Search Images Maps Play YouTube News Gmail Drive More »
Sign in
Screen reader users: click this link for accessible mode. Accessible mode has the same essential features but works better with your reader.

Patents

  1. Advanced Patent Search
Publication numberUS8130039 B2
Publication typeGrant
Application numberUS 13/223,657
Publication dateMar 6, 2012
Filing dateSep 1, 2011
Priority dateMay 17, 2006
Fee statusPaid
Also published asUS8031003, US20100156537, US20110309884
Publication number13223657, 223657, US 8130039 B2, US 8130039B2, US-B2-8130039, US8130039 B2, US8130039B2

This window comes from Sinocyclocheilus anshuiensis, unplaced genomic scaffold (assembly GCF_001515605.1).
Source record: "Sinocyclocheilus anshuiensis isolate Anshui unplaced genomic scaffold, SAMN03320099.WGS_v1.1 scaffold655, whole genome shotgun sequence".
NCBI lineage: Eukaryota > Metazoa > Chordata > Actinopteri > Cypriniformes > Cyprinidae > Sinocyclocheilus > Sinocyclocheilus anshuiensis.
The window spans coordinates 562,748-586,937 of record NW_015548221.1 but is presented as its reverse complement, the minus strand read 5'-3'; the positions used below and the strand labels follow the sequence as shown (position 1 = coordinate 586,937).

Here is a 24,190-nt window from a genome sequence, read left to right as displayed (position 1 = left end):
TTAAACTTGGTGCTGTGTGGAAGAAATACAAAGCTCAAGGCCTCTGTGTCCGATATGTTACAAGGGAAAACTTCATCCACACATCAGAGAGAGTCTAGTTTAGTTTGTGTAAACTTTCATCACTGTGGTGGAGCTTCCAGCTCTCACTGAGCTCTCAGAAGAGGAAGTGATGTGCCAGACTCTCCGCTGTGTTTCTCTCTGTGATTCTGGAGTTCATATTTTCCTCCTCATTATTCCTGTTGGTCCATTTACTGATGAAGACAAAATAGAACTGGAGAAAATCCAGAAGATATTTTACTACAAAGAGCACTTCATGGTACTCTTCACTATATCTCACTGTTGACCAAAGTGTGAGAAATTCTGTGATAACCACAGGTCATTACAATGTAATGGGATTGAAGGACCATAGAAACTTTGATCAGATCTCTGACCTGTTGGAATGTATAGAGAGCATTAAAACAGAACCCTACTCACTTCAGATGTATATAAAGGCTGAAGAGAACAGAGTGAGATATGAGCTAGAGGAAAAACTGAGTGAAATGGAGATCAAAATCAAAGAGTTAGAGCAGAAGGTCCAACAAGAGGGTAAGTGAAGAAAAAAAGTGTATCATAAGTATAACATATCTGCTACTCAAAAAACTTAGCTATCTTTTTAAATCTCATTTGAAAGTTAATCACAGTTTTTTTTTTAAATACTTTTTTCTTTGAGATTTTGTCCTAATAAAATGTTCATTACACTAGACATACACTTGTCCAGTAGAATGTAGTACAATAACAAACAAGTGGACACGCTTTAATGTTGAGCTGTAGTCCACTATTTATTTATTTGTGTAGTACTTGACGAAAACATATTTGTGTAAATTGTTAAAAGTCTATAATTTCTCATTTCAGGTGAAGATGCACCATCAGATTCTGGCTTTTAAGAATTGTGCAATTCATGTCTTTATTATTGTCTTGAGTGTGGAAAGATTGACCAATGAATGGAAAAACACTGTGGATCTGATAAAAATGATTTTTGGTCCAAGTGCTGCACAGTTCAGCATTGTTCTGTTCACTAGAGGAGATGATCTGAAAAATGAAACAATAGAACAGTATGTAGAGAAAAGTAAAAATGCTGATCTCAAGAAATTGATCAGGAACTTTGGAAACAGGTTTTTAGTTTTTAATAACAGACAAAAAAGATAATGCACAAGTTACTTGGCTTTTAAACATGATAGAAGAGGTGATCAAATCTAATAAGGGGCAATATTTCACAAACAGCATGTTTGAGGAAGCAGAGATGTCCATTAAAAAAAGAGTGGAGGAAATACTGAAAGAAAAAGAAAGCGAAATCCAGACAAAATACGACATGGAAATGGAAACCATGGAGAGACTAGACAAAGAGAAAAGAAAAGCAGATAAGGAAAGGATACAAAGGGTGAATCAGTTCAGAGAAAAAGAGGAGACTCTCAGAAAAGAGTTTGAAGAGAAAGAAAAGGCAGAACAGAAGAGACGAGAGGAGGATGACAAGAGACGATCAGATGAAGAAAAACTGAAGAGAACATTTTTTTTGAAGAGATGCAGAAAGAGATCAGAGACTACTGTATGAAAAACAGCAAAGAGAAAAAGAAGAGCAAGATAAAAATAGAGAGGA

InventorsSteven M. Dishop
Original AssigneeDishop Steven M
Export CitationBiBTeX, EndNote, RefMan
External Links: USPTO, USPTO Assignment, Espacenet
Solid-state RF power amplifier for radio transmitters
US 8130039 B2
Abstract
An RF power amplifier includes a first amplifier module comprising a first push-pull amplifier including a first plurality of field effect transistors and a first output transformer. An output impedance of the first amplifier module is 25 ohms. A second amplifier module includes a second push-pull amplifier including a second plurality of field effect transistors and a second output transformer. An output impedance of the second amplifier module is 25 ohms. A combiner is connected to the first amplifier module and the second amplifier module. The combiner combines an output from the first amplifier module and an output from the second amplifier module into a combined signal. An output impedance of the combiner is 50 ohms.